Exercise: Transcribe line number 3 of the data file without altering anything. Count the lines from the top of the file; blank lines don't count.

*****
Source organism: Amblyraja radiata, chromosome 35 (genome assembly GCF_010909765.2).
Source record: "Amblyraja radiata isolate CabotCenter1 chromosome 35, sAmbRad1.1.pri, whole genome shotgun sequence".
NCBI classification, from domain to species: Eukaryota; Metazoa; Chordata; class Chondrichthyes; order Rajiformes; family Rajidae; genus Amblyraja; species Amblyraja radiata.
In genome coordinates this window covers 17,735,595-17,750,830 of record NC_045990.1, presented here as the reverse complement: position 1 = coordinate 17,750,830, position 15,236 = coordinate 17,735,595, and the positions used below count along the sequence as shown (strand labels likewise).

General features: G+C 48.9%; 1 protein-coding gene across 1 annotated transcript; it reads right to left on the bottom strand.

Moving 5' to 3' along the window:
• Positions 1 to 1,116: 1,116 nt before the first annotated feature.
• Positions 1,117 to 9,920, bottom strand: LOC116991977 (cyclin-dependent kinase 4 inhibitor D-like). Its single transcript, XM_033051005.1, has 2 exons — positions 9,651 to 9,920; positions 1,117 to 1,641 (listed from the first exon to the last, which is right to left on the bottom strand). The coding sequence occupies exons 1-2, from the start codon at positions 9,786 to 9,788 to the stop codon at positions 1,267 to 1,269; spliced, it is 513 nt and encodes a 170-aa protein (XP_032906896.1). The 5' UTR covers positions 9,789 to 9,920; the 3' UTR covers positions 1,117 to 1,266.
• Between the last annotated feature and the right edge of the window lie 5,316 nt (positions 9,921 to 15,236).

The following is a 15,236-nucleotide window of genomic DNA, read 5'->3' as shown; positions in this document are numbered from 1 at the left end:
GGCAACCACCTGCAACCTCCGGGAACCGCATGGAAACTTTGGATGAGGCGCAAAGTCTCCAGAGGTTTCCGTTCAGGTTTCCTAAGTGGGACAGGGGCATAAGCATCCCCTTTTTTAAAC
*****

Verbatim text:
NCBI classification, from domain to species: Eukaryota; Metazoa; Chordata; class Chondrichthyes; order Rajiformes; family Rajidae; genus Amblyraja; species Amblyraja radiata.